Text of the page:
Several years ago I asked a well-known mantle petrologist why kimberlites had been studied relatively little in comparison with kimberlite-transported xenoliths from the upper mantle and lower crust. He replied, ‘When I see a bus full of people travel by, I'm more interested in the passengers than in the bus.’ For many years kimberlites were relegated to the status of the vehicle for a petrologically intriguing load of xenoliths.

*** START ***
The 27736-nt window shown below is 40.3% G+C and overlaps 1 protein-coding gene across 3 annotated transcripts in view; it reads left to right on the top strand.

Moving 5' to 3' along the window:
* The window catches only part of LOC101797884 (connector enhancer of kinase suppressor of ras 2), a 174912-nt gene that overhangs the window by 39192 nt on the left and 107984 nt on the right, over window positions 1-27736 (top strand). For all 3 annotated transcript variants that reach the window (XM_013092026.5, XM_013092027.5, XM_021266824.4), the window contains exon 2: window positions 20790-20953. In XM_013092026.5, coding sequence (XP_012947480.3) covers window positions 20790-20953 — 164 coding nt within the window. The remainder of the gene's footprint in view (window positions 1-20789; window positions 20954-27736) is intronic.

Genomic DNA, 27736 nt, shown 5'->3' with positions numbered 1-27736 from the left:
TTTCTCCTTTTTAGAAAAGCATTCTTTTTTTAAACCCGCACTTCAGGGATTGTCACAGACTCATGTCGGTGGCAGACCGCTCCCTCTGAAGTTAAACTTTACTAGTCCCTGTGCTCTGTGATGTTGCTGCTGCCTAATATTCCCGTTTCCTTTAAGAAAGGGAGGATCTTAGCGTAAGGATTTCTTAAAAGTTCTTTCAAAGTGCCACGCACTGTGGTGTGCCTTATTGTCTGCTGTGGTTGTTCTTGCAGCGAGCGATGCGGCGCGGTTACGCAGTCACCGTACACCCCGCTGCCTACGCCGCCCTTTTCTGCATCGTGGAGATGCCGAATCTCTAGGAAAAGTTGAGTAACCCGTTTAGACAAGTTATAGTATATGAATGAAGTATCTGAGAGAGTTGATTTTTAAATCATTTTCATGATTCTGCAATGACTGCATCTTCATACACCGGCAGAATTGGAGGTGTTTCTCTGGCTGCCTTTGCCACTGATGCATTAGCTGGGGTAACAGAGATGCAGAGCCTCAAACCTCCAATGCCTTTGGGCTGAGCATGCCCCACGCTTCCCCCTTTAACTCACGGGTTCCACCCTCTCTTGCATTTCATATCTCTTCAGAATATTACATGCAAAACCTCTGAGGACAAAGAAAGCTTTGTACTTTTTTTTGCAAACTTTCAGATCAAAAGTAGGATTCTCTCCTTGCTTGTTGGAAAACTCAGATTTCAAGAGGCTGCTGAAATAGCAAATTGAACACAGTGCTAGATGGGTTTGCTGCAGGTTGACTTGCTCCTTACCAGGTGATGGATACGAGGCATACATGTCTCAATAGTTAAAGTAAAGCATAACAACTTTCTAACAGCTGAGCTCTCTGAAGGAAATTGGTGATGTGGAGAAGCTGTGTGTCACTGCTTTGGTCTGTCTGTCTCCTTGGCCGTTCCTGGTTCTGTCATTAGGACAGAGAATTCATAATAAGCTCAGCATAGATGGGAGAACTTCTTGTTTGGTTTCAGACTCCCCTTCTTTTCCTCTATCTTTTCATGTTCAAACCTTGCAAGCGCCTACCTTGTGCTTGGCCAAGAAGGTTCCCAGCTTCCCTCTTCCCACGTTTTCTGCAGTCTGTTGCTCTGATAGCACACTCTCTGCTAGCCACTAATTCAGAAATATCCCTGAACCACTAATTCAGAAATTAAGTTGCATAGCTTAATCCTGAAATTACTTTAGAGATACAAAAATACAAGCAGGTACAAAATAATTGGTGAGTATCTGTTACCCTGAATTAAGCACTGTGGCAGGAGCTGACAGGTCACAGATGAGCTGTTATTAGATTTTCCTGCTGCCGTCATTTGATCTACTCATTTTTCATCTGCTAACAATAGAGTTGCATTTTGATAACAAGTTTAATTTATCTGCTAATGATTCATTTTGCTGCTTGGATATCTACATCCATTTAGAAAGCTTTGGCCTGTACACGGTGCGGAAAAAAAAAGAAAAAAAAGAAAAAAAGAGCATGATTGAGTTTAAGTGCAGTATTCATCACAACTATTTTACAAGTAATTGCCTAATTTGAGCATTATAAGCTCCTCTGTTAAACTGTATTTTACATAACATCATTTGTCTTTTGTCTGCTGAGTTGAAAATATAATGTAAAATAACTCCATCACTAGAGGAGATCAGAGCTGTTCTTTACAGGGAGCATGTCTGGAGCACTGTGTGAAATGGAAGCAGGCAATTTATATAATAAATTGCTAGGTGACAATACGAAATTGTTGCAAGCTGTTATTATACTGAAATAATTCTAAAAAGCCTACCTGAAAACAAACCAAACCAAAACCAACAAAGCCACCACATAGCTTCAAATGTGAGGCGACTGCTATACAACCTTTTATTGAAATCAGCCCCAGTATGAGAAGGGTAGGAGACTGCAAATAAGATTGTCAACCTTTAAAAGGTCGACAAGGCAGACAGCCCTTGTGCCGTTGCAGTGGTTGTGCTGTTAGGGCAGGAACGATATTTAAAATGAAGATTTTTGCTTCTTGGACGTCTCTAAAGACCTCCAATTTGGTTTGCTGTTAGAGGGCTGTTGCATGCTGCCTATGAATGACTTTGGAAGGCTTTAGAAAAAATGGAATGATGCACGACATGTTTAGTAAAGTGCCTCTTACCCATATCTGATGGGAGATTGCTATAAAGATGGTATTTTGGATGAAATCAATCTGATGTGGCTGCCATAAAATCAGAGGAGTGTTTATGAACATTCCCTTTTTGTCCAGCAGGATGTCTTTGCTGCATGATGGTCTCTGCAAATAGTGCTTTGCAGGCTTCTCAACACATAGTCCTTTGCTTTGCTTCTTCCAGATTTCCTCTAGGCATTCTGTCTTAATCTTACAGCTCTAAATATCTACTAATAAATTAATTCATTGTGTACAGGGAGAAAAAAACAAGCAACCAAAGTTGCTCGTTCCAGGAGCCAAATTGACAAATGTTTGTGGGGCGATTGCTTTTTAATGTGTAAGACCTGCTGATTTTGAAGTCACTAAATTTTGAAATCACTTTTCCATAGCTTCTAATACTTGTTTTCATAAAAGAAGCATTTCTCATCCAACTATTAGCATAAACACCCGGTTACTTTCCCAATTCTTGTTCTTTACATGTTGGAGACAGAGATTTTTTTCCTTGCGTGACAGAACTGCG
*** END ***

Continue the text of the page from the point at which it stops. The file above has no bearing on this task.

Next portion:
There are several reasons for the initial lack of attention to kimberlites. (1) They are highly brecciated and inclusion-rich. Many petrologists viewed them as a confusing potpourri of exogenous and endogenous fragments. In fact, some were uncertain whether kimberlites had any primary magmatic/liquid component. (2) Kimberlites usually have undergone a high degree of alteration, principally serpentinization and carbonation, but in some cases localized phlogopitization. Initially, most of the alteration was viewed as very late-stage, probably post-magmatic, and some of it perhaps due to weathering. (3) Because of their brecciated, altered condition, kimberlites often are porous, friable, and difficult to make into thin sections.